Climate and season play an important role when planning rafting. In some places, rafting is possible only during low or low tide, before or after the seasonal rains. In others it is too cold all year round, while in other places you can raft all year round, even in winter (with the right equipment!). No two destinations are the same and sometimes you may be surprised by what is possible: Check the conditions at your chosen destination before deciding whether to add rafting to your itinerary.Just as you don't plan to relax on the beach and swim in the sea regardless of the season, the same applies to rafting. Know local conditions.
No matter where you go, it's important to always choose a reputable company that employs fully trained guides. While in some places (eg USA and New Zealand) very high standards apply to tour guides and companies, in some countries there are less legal requirements for safety and training. Always check a company's credentials before signing up.
The best places for rafting
Some of the most popularDestinations for whitewater raftingin the world are:
- SAD., especiallyColorado
- You have
- New Zealand
- Costa Rica
- I, especiallyLadakh
- ZambiaIZimbabwe(Zambesi River)
Some amazing long-distance river trips require planning well in advance, like the Colorado RiverGrand Canyon, due to its popularity and restrictions on the number of persons allowed. In some lower-income countries (like India and Nepal), travel is surprisingly affordable. So if you like the idea of a multi-day river trip but are on a tight budget, check out the Indus Zanskar Rivers in India or the Sun Kosi and Karnali Rivers in Nepal.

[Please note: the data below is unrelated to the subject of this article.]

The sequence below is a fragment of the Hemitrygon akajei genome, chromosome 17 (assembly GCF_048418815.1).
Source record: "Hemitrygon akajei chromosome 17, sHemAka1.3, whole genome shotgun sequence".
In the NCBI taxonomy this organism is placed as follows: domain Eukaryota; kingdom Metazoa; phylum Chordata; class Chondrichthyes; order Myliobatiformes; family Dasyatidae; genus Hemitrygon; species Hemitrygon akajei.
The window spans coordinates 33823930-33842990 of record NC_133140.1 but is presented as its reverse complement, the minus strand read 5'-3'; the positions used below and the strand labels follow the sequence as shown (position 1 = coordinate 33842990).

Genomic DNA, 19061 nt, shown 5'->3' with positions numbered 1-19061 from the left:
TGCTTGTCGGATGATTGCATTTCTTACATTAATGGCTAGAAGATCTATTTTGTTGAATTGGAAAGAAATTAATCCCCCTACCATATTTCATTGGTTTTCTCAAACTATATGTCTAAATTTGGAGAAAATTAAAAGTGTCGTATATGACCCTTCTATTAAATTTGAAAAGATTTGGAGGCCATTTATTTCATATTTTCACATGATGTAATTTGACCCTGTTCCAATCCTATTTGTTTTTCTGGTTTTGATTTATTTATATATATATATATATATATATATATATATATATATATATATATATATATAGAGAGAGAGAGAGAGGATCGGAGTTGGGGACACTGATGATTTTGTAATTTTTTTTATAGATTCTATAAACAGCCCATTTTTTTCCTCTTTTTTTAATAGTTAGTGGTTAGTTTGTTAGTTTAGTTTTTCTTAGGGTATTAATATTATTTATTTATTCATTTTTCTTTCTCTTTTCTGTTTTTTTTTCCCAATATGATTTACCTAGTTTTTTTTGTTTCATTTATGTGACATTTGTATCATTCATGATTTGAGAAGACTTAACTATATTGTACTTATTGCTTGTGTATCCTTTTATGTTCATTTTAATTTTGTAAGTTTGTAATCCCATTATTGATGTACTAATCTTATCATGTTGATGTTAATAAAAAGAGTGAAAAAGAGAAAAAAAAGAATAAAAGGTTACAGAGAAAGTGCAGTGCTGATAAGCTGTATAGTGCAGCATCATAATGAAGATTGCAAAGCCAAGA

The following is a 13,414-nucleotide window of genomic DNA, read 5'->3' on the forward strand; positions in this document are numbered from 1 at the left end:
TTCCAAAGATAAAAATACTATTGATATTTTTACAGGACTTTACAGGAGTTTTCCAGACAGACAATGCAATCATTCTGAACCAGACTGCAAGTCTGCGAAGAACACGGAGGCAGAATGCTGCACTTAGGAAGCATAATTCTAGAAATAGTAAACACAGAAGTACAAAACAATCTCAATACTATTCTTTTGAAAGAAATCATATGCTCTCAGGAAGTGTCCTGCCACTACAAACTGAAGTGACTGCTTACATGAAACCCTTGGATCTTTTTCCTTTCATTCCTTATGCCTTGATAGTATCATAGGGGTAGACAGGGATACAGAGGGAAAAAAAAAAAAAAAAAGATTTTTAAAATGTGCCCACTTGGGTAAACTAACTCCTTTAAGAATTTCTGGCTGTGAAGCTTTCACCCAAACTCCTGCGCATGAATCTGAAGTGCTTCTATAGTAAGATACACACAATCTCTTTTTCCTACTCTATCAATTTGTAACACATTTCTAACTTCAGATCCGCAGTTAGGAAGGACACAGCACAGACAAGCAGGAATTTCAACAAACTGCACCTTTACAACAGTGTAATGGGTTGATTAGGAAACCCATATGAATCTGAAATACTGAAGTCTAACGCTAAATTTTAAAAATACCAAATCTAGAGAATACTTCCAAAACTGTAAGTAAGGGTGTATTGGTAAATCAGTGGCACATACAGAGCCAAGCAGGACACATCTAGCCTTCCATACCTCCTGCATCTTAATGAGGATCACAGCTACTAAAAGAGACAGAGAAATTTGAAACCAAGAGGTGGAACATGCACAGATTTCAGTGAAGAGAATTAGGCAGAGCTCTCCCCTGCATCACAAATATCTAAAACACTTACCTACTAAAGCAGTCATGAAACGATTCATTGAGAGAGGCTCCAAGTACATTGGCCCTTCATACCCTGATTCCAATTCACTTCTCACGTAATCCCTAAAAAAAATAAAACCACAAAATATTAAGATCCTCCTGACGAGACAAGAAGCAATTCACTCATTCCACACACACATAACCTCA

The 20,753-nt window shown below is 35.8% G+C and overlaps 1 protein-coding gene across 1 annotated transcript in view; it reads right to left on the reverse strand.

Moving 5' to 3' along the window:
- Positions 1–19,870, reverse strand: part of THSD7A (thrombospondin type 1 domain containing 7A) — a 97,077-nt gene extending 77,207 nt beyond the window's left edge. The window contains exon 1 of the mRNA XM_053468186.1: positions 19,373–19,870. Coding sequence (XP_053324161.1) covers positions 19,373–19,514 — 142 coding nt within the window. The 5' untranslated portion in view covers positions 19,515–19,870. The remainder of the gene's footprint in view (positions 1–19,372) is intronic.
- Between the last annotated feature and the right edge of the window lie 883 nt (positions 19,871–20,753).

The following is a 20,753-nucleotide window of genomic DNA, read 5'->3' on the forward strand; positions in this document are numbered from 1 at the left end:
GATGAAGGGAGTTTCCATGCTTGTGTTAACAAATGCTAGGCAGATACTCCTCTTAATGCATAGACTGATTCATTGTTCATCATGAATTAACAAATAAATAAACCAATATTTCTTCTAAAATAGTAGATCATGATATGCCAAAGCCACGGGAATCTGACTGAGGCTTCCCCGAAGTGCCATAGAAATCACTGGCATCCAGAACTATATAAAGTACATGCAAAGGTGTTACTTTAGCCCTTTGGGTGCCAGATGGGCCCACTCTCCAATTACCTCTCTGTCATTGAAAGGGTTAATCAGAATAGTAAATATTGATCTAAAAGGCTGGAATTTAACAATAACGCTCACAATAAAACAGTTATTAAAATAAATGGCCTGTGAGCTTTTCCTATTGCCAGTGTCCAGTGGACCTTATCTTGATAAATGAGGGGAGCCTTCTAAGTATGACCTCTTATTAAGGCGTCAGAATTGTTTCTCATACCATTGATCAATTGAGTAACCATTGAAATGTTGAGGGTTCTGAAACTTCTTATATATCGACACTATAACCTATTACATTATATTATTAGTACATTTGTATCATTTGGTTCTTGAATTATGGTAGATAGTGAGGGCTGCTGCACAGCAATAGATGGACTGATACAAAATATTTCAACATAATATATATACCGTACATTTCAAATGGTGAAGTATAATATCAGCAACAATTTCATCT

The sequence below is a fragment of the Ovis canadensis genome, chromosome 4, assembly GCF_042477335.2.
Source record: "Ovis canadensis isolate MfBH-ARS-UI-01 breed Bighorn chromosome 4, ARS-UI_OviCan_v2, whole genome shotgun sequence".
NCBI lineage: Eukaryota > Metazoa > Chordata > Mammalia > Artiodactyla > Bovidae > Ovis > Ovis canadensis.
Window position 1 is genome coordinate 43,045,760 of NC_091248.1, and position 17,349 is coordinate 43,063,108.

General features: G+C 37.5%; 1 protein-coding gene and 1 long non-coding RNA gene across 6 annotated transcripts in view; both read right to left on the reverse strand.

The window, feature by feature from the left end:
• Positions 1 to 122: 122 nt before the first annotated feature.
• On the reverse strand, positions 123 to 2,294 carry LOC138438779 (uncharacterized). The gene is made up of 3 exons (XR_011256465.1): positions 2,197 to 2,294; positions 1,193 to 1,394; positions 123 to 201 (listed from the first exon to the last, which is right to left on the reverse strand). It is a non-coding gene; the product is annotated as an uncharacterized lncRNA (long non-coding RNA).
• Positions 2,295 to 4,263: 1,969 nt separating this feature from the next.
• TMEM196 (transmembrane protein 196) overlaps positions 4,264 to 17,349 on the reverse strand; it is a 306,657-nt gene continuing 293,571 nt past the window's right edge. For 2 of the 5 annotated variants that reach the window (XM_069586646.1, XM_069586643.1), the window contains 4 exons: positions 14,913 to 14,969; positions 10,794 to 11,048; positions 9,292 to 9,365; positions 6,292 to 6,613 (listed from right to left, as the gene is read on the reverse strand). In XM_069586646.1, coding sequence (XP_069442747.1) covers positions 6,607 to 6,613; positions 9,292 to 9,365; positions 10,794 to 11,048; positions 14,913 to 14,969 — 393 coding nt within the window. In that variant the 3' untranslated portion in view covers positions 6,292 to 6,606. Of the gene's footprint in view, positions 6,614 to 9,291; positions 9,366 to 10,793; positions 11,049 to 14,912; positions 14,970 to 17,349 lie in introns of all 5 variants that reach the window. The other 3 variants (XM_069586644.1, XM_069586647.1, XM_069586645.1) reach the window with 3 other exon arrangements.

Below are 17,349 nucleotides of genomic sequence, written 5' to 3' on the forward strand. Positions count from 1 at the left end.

Class 2-3 (Easy/Beginner):
This is an ideal level for most, not too scary for most beginners. You definitely get wet and it's fun and exciting.
Practically anyone can have a good time white water rafting as long as they choose a stretch that matches their skill level and come equipped with all the right information. Read our tips below to prepare for your first white water experience.How hard are Class 5 rapids? ›
Class V: Extremely difficult, long, and very violent rapids with highly congested routes, which should be scouted from shore. Rescue conditions are difficult, and there is a significant hazard to life in the event of a mishap.What are the commands for white water rafting? ›
The raft command is simply a loud “stroke,” “stroke,” “stroke.” With each “stroke,” the group catches the water together in unison.Are Class 3 rapids OK for kids? ›
Class III Whitewater
Due to moderate difficulty, younger children shouldn't be riding the class III rapids. With many irregular waves (4-5 feet high) and tumultuous water, strong adventurous older kids and teens will love these! Water will definitely crash over the boat and everyone will get wet.
Class III – these rapids have high waves, rocks, and other obstacles in them. These Rapids take an experienced guide and a good boat to navigate. Class IV – these rapids are long and difficult, require scouting, a high level of experience, and precise maneuvers to make it through safely.What is the difficulty scale for white water rafting? ›
Class 3 is a typical beginner level for rafting. Class 4 is intermediate to advanced and good for adventure rafters. Class 5 is advanced and recommended only for experienced rafters. Class 6 is unrunnable by most people and presents an extreme level of danger.What not to do when white water rafting? ›